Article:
Stalled twice in his quest for a business degree at the University of Richmond, first when he was called home by his father's illness and later by a stint in World War I, Alderson finally gave up on college and became an official store employee. "I'd been interrupted too much." he said. "I told my father I wanted to work in the store, I never intended to go anyplace but the store." He started at the grand sum of $75 a month. "I took the place of two men." he said proudly. "When I came home, my father had two men helping him in the store. He fired them. One was even his brother-in-law. But he said he wouldn't need them since I was going to be home."
It was young Alderson who came up with the merchandising brainstorm that changed the store's personality. "I got us started in the dress business, I'd order dresses on approval from a New York house. Then I'd send out about 50 postcards telling people I'd just received dresses. I'd sell maybe half of them right off the bat because no body in Alderson sold ready-made dresses."
"We commenced to selling so many dresses, that's the reason we went to the second floor. The upstairs was just storage, but we put in a stairway and put in ladies' wear and coats, on the order of what we carry today."
The only other major change at Alderson's occurred in 1930 when the old store was destroyed by fire. "The fire broke out around midnight, the night before Thanksgiving. It about killed me to stand there and watch it burn." But Alderson's hardly skipped a beat. We rented a building down the street. I immediately got on the railroad. First I went to Baltimore and did some shopping there. Then I went to New York and bought dresses/ Within two weeks, we were back in business."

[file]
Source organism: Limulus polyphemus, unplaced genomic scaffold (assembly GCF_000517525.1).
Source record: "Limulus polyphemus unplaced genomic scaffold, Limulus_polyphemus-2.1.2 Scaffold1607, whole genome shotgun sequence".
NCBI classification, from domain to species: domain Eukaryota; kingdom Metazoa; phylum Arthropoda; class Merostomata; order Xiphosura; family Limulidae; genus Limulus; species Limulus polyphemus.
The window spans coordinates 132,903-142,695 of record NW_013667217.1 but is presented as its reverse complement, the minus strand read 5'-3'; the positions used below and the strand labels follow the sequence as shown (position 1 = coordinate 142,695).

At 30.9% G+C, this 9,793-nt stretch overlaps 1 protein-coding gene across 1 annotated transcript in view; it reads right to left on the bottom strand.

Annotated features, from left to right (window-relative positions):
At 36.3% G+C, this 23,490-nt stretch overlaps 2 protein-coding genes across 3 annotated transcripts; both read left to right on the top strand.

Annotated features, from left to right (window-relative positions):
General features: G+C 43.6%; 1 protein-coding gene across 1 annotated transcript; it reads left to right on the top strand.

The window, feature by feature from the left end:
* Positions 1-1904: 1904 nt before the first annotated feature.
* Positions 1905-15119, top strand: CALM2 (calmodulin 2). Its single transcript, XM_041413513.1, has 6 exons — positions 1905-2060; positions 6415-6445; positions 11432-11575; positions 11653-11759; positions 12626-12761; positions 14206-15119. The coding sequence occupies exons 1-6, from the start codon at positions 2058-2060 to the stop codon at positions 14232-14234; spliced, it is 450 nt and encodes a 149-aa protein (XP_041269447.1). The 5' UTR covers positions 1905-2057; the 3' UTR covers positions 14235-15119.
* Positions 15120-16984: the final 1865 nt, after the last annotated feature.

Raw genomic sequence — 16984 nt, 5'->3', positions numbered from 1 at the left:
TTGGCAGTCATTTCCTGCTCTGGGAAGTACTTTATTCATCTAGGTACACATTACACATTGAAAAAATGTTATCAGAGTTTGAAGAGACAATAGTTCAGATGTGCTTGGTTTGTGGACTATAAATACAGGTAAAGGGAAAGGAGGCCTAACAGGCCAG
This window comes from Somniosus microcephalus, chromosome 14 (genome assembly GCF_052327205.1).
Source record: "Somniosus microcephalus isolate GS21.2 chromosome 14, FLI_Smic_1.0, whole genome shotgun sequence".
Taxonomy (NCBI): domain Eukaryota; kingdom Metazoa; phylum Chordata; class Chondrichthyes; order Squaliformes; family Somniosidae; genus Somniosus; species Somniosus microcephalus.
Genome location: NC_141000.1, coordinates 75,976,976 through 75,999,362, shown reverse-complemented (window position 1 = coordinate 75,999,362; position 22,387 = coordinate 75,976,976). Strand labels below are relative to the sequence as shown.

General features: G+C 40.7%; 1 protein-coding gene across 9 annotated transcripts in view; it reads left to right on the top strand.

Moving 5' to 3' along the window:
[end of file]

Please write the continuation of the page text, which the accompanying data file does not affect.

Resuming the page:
A restaurant was moved to the old store site to make room for a new building closer to the center of town. "We cut out groceries and changed the type of store entirely. My dad was willing to do it. He was about ready to turn the store over to me anyway. We couldn't afford to have all the things we had in the old store. Times were changing. It had got to the point where more than half the business we were doing at the old store was up on the second floor where I had the dresses and coats and brassieres."
Today the study structure of carved Indiana limestone seems untouched by time. Except for a necessary nod at the vagaries of women's fashion, the store has remained mostly as it was in the early 1930s from the vintage lights to the walls and fixtures of carved solid walnut. Remodeling was never considered, he said. "We get more comments on it the way it was." The old Burouges adding machine hints at the history of the place. "That thing's been around at least since the fire," Alderson said. He doesn't put much faith in such new fangled contraptions. "I add everything up on the machine, then do it over myself to make sure it's right. I have more trust in myself."